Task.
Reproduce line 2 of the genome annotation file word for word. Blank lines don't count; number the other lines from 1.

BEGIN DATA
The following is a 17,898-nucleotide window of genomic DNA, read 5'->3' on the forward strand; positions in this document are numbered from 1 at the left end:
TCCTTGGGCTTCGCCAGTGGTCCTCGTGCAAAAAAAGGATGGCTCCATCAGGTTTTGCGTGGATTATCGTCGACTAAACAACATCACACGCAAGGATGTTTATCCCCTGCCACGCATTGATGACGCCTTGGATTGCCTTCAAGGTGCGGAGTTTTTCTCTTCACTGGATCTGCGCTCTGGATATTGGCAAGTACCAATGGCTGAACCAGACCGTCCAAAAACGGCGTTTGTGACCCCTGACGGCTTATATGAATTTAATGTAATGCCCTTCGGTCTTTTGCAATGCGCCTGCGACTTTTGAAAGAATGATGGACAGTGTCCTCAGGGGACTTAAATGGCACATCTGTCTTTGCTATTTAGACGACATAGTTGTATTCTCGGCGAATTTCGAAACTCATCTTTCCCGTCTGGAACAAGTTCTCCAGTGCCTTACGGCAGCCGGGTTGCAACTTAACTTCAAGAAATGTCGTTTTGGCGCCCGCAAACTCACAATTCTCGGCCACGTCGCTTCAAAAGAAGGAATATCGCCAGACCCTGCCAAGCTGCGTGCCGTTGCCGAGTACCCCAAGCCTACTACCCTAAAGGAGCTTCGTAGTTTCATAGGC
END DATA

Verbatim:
TCCTTGGGCTTCGCCAGTGGTCCTCGTGCAAAAAAAGGATGGCTCCATCAGGTTTTGCGTGGATTATCGTCGACTAAACAACATCACACGCAAGGATGTTTATCCCCTGCCACGCATTGATGACGCCTTGGATTGCCTTCAAGGTGCGGAGTTTTTCTCTTCACTGGATCTGCGCTCTGGATATTGGCAAGTACCAATGGCTGAACCAGACCGTCCAAAAACGGCGTTTGTGACCCCTGACGGCTTATATGAATTTAATGTAATGCCCTTCGGTCTTTTGCAATGCGCCTGCGACTTTTGAAAGAATGATGGACAGTGTCCTCAGGGGACTTAAATGGCACATCTGTCTTTGCTATTTAGACGACATAGTTGTATTCTCGGCGAATTTCGAAACTCATCTTTCCCGTCTGGAACAAGTTCTCCAGTGCCTTACGGCAGCCGGGTTGCAACTTAACTTCAAGAAATGTCGTTTTGGCGCCCGCAAACTCACAATTCTCGGCCACGTCGCTTCAAAAGAAGGAATATCGCCAGACCCTGCCAAGCTGCGTGCCGTTGCCGAGTACCCCAAGCCTACTACCCTAAAGGAGCTTCGTAGTTTCATAGGC